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In the first line of this 12th-century conductus:

Sol oritur occasus nescius

what does nescius refer to? Maybe diagramming the sentence is all I need, because I don't follow the grammar.

If the idea is that the Sun rises not knowing when or whether it will set, then I'd expect the sentence should be Sol oritur occasum nesciens. If the idea is that when the Sun rises, no one knows when or whether it will set, then I'd expect Sol oritur occaso nescio (although I think first of nescio as the verb "I don't know").

But the word is occasus, which could be a noun or an adjective. If a noun, that would tend to put it into a different case, as above. So maybe it's an adjective modifying Sol. But then what does the sentence mean—The Sun rises, having already set, without knowing how it rises? That could make sense, given that the rest of the poem runs through religious paradoxes involving a single thing appearing in two forms that somehow interact with each other. I don't know the idioms and grammar well enough to say.

  • Re: the context, Sol and filius seem to me to unambiguously refer to Jesus, Pater to God, Mater and (probably) filia to Mary. The second verse reminds me of Dante, Divine Comedy, Paradisio 33, 1: "Vergine madre, figlia del tuo figlio" – Rafael Jul 12 '19 at 21:10
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    @Rafael Te hanc quæstionem videre quæso. – Ben Kovitz Jul 12 '19 at 22:48
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To add a bit to Mitomino's excellent (and correct) answer:

Vowel length, so unhelpfully ignored in most Mediaeval manuscripts, is the key here.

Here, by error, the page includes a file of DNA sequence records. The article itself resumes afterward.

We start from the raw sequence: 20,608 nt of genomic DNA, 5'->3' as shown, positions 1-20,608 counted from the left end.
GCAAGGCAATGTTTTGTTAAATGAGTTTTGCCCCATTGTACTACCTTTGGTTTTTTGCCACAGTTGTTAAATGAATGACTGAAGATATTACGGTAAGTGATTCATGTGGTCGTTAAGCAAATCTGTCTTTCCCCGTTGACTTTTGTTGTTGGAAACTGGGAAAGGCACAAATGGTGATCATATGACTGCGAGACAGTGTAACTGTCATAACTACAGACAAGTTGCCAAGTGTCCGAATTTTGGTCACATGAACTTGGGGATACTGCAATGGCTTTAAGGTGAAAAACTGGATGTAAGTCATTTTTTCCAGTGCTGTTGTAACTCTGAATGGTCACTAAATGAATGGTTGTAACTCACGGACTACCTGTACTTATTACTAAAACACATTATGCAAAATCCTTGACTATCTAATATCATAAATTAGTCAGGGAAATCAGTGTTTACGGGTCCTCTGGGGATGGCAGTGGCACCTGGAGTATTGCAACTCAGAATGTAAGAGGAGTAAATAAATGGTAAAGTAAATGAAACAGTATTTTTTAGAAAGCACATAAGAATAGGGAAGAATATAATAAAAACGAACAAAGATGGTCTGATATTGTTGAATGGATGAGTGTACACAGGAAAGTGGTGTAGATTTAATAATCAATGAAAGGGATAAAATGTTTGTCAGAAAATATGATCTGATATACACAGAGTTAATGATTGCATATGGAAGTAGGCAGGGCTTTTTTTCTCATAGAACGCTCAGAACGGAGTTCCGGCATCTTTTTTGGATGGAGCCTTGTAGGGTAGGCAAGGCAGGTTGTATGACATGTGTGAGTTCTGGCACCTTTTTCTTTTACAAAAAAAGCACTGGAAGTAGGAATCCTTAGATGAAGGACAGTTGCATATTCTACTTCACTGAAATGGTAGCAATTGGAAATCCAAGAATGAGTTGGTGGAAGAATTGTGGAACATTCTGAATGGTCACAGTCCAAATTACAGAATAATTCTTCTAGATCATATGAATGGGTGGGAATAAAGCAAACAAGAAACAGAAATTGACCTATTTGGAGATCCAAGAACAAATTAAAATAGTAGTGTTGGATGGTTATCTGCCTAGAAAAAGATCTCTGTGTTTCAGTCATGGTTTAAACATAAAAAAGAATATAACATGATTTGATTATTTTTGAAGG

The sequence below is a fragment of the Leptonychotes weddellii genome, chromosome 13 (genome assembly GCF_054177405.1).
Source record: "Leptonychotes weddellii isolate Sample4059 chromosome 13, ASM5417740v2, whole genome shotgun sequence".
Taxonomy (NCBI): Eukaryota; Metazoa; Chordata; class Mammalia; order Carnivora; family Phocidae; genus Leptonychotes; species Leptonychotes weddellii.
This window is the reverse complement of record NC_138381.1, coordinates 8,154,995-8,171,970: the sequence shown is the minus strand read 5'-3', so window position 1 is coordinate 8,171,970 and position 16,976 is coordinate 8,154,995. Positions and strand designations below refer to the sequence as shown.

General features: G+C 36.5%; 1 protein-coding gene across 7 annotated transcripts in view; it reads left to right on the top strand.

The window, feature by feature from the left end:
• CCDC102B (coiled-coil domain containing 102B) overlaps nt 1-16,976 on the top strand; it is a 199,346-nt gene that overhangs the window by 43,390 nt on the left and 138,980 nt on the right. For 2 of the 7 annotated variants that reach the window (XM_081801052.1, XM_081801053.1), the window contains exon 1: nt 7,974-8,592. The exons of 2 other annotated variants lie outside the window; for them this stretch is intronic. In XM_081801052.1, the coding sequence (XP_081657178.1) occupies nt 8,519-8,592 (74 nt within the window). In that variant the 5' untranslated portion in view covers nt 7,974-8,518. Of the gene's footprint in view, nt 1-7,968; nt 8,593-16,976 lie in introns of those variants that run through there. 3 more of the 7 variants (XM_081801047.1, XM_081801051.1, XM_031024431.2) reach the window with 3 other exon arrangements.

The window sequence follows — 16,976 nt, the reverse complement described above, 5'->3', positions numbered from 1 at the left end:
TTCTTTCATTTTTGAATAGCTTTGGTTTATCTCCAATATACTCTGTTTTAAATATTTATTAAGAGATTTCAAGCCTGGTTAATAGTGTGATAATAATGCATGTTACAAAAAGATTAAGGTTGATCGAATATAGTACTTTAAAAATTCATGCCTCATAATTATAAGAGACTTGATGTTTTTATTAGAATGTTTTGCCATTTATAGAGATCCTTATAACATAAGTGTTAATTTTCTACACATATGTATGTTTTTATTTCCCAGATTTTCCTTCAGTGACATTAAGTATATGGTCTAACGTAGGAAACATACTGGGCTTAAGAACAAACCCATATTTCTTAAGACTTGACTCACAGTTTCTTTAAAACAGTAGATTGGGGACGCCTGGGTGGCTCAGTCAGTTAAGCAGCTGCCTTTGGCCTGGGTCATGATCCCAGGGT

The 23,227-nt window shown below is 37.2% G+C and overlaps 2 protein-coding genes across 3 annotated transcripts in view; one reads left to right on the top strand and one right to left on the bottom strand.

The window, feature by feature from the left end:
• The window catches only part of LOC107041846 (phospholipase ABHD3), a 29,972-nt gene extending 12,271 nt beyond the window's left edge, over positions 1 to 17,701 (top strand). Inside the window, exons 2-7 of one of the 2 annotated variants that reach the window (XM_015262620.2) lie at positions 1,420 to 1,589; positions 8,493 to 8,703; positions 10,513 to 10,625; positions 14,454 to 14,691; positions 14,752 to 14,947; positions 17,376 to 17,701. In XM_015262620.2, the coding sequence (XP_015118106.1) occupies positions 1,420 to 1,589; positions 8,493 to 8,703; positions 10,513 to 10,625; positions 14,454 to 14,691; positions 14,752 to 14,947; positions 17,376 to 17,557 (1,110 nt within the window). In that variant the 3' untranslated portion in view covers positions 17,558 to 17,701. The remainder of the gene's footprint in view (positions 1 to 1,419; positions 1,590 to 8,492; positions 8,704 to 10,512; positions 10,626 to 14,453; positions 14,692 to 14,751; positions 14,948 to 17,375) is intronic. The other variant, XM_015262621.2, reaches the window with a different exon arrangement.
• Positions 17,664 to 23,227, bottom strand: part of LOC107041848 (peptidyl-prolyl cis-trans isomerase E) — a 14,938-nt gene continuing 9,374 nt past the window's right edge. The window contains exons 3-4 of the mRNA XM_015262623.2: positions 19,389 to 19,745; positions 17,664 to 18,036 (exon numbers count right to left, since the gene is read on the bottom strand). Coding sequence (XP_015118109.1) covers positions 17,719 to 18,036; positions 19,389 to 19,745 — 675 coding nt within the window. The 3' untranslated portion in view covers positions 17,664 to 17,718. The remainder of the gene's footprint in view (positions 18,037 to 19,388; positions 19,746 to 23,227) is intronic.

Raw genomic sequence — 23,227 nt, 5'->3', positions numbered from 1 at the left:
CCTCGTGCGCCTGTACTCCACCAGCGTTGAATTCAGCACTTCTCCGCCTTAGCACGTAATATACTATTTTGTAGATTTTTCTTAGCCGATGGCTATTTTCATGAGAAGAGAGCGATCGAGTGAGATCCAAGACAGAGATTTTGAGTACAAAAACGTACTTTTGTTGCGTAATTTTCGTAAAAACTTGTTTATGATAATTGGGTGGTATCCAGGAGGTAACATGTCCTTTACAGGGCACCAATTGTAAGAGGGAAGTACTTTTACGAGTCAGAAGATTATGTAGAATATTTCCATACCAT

Sōl orītur occāsūs nescius

In other words, this is the genitive singular, not the nominative!

Nescius, like some other words referring to knowledge and memory, can take its topic in the genitive. That's what's happening here. The sun rises, ignorant of its own setting.

EDIT to add: it's not always clear whether an -us noun is second or fourth declension, especially one you haven't seen before. But when a noun is formed by putting -us on the supine stem, meaning "act of ___ing", the result is always in the fourth declension.

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  • Ah, I think you've answered the question in my comment to Mitomino. – Ben Kovitz Jul 12 '19 at 22:27
  • This page translates it "The Sun rises, the one that never sets." Could that be right— nescius meaning metonymically "it never happens" since what never happens is unknown? – Ben Kovitz Jul 12 '19 at 22:56
  • @BenKovitz That's not a usage I've ever heard before, nor one that I can find in L&S, though it's entirely possible it came about later. – Draconis Jul 12 '19 at 23:47
  • @Draconis: could the genitive of the present-participle, "occidentis", be used instead of "occasus"? – tony Jul 14 '19 at 12:07
  • @tony Mm, I don't think so; if anything I might use a gerund, occidendī. Occidentis would be more like "ignorant of the-thing-that-is-currently-setting", rather than "ignorant of the-action-of-setting". – Draconis Jul 14 '19 at 16:54
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Here the predicative adjective nescius is taken as governing genitive (occasus) rather than accusative (occasum). In fact, this is also found in Classical Latin: e.g., nescia mens hominum fati sortisque futurae (Verg. Aen. 10, 501). So notice that in your example occasus is to be analyzed as an objective genitive (in parallel with fati sortisque futurae, which is also objective genitive with nescia. NB: hominum is subjective genitive with mens in Vergil's example).

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    Tibi gratulor, quod iam mille puncta tulisti! – Joonas Ilmavirta Jul 12 '19 at 21:27
  • Ah, occasus is fourth declension! Thanks, that straightens out the grammar—and this was my first encounter with nescius. One question remains, though: what does the sentence mean? Is it "The Sun rises, not knowing how to set?" Not knowing that setting even exists? – Ben Kovitz Jul 12 '19 at 22:24
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    Draconis's answer might have it: "ignorant of its own setting". – Ben Kovitz Jul 12 '19 at 22:28

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